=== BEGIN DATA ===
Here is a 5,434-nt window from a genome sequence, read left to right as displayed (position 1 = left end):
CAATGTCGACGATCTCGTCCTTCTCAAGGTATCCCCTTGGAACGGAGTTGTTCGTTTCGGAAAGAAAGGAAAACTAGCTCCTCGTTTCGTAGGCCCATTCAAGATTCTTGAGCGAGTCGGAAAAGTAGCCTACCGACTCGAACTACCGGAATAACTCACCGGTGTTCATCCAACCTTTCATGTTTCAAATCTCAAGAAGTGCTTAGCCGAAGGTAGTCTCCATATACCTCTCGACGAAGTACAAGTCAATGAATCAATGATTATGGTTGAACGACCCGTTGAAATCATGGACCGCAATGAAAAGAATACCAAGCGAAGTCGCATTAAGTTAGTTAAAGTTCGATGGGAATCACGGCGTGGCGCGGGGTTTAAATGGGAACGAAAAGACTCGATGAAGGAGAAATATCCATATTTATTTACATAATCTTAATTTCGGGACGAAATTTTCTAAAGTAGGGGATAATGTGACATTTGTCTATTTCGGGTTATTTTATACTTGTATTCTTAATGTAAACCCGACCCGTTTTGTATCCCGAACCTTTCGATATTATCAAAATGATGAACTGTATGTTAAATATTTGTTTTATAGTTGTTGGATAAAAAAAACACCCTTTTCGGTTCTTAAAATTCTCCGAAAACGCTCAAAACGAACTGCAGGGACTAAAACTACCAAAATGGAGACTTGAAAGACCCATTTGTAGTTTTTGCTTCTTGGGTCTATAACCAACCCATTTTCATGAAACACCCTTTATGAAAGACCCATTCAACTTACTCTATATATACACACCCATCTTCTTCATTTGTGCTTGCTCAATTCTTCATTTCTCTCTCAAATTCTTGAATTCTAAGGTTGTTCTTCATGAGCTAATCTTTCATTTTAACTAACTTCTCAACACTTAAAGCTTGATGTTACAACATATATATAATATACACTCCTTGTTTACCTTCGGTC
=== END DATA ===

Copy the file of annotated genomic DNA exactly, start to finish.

Here is a 5,434-nt window from a genome sequence, read left to right as displayed (position 1 = left end):
CAATGTCGACGATCTCGTCCTTCTCAAGGTATCCCCTTGGAACGGAGTTGTTCGTTTCGGAAAGAAAGGAAAACTAGCTCCTCGTTTCGTAGGCCCATTCAAGATTCTTGAGCGAGTCGGAAAAGTAGCCTACCGACTCGAACTACCGGAATAACTCACCGGTGTTCATCCAACCTTTCATGTTTCAAATCTCAAGAAGTGCTTAGCCGAAGGTAGTCTCCATATACCTCTCGACGAAGTACAAGTCAATGAATCAATGATTATGGTTGAACGACCCGTTGAAATCATGGACCGCAATGAAAAGAATACCAAGCGAAGTCGCATTAAGTTAGTTAAAGTTCGATGGGAATCACGGCGTGGCGCGGGGTTTAAATGGGAACGAAAAGACTCGATGAAGGAGAAATATCCATATTTATTTACATAATCTTAATTTCGGGACGAAATTTTCTAAAGTAGGGGATAATGTGACATTTGTCTATTTCGGGTTATTTTATACTTGTATTCTTAATGTAAACCCGACCCGTTTTGTATCCCGAACCTTTCGATATTATCAAAATGATGAACTGTATGTTAAATATTTGTTTTATAGTTGTTGGATAAAAAAAACACCCTTTTCGGTTCTTAAAATTCTCCGAAAACGCTCAAAACGAACTGCAGGGACTAAAACTACCAAAATGGAGACTTGAAAGACCCATTTGTAGTTTTTGCTTCTTGGGTCTATAACCAACCCATTTTCATGAAACACCCTTTATGAAAGACCCATTCAACTTACTCTATATATACACACCCATCTTCTTCATTTGTGCTTGCTCAATTCTTCATTTCTCTCTCAAATTCTTGAATTCTAAGGTTGTTCTTCATGAGCTAATCTTTCATTTTAACTAACTTCTCAACACTTAAAGCTTGATGTTACAACATATATATAATATACACTCCTTGTTTACCTTCGGTC